Thursday, June 21, 2012

Image of the week : Summer comes to Canada's Hudson Bay

NASA acquired April 6, 2012

From OurAmazingPlanet

The amount of ice in Arctic waters waxes and wanes with the change of the seasons, though some ice persists in the Arctic Ocean even throughout the summer.
But in Canada's Hudson Bay, sea ice can completely melt out during the summer months.

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A NASA satellite has caught the melt of ice in the bay during this spring, showing the dramatic shifts that the changing of seasons can cause.

 NASA acquired June 5, 2012

The Moderate Resolution Imaging Spectroradiometer (MODIS) on NASA's Aqua satellite snapped images of the southeastern corner of Hudson Bay on April 6 (top), and June 5 (bottom).
The images have been rotated and north is at right.

In the April image, snow blankets most of the land around this corner of the bay, and sea ice covers most of the water.
The ice isn't a solid sheet, instead, chunks of ice of varying sizes and shapes drift around the bay with the prevailing winds and water currents.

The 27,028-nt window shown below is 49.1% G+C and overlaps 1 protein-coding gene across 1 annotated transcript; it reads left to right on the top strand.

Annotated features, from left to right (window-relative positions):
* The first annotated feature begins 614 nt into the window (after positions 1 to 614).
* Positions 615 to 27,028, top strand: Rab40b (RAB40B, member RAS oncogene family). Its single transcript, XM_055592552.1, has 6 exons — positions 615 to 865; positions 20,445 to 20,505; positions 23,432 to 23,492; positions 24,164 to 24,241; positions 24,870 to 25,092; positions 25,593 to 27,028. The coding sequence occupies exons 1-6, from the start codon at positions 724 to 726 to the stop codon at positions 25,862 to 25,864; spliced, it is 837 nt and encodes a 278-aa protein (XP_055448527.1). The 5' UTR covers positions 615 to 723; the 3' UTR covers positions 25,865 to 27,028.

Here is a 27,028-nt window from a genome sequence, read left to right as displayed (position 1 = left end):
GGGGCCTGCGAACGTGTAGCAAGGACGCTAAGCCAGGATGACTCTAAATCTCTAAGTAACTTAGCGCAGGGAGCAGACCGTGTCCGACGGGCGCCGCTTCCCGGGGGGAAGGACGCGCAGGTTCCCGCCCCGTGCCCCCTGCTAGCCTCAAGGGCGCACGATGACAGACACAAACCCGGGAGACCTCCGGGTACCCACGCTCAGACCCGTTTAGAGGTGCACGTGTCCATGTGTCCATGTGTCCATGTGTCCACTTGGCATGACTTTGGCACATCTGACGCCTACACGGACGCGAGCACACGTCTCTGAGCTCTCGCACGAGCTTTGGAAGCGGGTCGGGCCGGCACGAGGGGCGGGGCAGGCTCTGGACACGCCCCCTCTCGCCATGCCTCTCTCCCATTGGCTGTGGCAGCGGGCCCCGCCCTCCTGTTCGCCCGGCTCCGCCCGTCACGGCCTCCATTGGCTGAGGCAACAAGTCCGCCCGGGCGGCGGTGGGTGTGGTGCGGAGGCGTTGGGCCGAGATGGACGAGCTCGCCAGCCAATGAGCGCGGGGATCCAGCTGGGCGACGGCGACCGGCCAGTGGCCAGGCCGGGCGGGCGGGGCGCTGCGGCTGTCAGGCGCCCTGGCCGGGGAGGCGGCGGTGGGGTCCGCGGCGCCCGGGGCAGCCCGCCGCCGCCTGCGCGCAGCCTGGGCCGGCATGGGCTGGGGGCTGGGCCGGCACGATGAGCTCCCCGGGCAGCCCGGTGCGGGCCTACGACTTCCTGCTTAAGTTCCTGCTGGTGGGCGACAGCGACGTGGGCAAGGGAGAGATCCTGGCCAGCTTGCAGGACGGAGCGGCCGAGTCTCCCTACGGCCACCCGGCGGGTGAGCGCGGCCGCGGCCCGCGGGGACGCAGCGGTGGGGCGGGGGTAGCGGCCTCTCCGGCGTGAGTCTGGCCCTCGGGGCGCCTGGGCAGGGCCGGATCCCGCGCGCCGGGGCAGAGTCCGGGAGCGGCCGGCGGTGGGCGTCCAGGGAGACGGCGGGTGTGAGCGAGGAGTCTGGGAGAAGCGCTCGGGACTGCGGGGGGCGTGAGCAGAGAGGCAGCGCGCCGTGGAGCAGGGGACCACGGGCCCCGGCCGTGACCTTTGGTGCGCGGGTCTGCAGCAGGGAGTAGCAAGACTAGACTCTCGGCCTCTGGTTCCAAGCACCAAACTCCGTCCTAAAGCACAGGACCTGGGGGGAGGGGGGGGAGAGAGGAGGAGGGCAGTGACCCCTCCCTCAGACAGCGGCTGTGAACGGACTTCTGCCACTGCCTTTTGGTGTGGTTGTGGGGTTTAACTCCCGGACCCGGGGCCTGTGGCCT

Pieces of dark ocean water are visible near the shore where the winds have pushed the ice away.

In the June image, snow has melted and ice has retreated, leaving Akimiski Island and the Belcher Islands in the bay easier to spot.
The ice has a bluish tint to it, likely because it is waterlogged and melted ice has pooled in ponds on the ice's surface.
Sea ice will sometimes melt out completely in the bay during July.

Interestingly, ice has moved into some areas, for instance south and west of the Belcher Islands, where it had not appeared in early April.
The ice isn't spreading, it's simply moving and, broken into small pieces, it can drift easily.
Unlike two months earlier, areas of open water are the result of ice melt.

The ice in Hudson Bay has been melting earlier each spring since the 1970s.
The trend has been strongest in the western portions of the bay.

A 2011 modeling study published in the journal Climate Dynamics suggested that in the future, the duration of ice-covered conditions could be reduced by seven to nine weeks per year.
The changes were likely to be the most pronounced in southeastern Hudson Bay and James Bay, according to the model projections.

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